Miracle in a Dry Season    Dangerous Passage





A Constant Heart by Siri Mitchell

Reviewed by Lori Fox

"...the story was beautifully told, the characters were wonderfully developed..."

As the daughter of a wealthy knight, Margaret was raised in the manners of the nobility in hopes that she would one day become one of them. That day came, but marriage into the court of The Virgin Queen did not come as happily as one might wish.

Instantly rejected by both the court and her own husband, the beautiful Margaret has but one consolation: her companion in the form of her lifelong friend, Joan. However, soon Margaret is befriended by one of the most powerful women at court, the Lady de Winter. But the advice of the Lady de Winter often goes against the constant heart of young Margaret, leading her further into disgrace with each attempted triumph.

Siri Mitchell's A Constant Heart is one of the best historicals that I've yet read. She displayed an excellent knowledge of the time period, weaving necessary information into the story without ever calling attention to it. There may have been a few instances that seemed a little out of place, but no more than could be forgiven for such a well written novel. Her excellent writing ability and thorough research certainly kept me in a willing frame of mind throughout the whole of the novel.

In fact, even though I would most highly recommend A Constant Heart to lovers of historical romances, I have to add that with the research that must have gone into the writing of it, I can actually recommend it to anyone who is interested in the reign of Queen Elizabeth I.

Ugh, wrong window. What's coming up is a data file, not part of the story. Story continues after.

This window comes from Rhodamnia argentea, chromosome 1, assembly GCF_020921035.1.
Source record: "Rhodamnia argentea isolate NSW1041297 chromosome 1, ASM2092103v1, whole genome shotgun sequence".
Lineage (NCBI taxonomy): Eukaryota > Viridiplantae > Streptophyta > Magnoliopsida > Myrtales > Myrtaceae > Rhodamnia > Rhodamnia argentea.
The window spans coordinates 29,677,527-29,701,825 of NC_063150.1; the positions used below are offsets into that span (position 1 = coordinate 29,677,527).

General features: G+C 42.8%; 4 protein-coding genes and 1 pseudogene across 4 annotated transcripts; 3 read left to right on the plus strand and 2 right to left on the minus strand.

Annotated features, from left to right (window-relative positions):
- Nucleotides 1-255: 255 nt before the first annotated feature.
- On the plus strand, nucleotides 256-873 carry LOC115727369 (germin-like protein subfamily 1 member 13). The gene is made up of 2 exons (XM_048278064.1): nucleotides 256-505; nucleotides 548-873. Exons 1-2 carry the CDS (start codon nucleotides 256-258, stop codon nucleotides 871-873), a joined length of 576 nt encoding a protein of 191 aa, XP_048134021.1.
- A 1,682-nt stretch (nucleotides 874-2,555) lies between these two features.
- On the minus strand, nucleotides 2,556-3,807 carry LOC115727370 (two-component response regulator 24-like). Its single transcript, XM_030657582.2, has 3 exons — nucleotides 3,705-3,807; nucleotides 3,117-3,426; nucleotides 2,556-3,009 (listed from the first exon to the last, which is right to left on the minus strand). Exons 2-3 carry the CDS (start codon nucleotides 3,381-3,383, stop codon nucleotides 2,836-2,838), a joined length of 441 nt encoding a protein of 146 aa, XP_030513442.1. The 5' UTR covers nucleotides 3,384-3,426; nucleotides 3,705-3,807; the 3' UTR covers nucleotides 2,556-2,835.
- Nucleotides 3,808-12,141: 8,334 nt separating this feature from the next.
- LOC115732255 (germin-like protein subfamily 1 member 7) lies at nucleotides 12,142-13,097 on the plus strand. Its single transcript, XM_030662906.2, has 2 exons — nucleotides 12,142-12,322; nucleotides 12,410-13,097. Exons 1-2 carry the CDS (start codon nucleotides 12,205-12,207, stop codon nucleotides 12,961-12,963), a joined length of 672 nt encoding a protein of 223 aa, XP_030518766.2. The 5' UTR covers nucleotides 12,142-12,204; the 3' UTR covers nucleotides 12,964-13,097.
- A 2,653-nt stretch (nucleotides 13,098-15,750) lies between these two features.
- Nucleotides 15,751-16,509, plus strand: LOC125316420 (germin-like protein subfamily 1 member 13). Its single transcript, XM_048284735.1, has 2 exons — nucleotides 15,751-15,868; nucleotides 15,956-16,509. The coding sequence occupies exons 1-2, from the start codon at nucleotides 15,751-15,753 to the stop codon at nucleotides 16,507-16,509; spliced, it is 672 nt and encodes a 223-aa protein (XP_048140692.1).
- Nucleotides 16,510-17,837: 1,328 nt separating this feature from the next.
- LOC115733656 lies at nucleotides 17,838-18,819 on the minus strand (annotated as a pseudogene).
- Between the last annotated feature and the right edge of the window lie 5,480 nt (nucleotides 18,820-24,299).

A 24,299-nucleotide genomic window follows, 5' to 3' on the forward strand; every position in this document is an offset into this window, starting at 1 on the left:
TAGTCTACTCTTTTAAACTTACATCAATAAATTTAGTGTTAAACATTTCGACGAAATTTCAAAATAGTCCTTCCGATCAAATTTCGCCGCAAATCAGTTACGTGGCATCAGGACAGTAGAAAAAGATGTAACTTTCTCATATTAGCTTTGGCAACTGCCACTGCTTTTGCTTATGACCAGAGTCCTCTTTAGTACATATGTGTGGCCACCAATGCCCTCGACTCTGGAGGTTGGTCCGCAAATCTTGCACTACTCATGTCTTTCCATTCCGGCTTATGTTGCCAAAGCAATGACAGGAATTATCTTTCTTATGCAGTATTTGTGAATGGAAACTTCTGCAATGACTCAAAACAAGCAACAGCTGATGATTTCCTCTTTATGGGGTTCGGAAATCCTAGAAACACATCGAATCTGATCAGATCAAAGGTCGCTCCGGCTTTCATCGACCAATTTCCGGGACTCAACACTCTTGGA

I found the story line fairly unique in that the aversion Margaret's husband has for her is for the fact that she is beautiful. Beauty, it seems, was the unforgivable sin in his eyes, as well as much of the court. Margaret's curse was that to shine too brightly invited not only criticism, but the possibility of banishment, or worse, from the Queen. To hide was, in her mind, a failure to be of help to her husband's advancement at court.

I also appreciated that Siri Mitchell didn't shy away from the more physical aspects of marriage. In no way was she graphic or overly detailed, but it was present, and it was as important as it should be in a marriage.

And while I didn't mind the lack of religious overtones, it did seem odd to have so little of God in a Christian historical. In particular, because that time period was rife with persecution and controversy of all kinds. Religion was a political weapon, and while it may have just been my personal preference to see more of it in A Constant Heart, I did feel that the book as a whole would have been stronger had there been more of a Presence, at least to Margaret and Lytham, if not elsewhere.

Still, the story was beautifully told, the characters were wonderfully developed, and as I said, I loved the natural way the historical knowledge was woven in.

Lori Fox is a freelance writer who is working on her first novel as well as writing reviews for TitleTrakk.com. In addition to writing, she enjoys reading, making jewelry, and taking as many trips to Walt Disney World as possible with her wonderful husband Kyle. Visit her online at her website.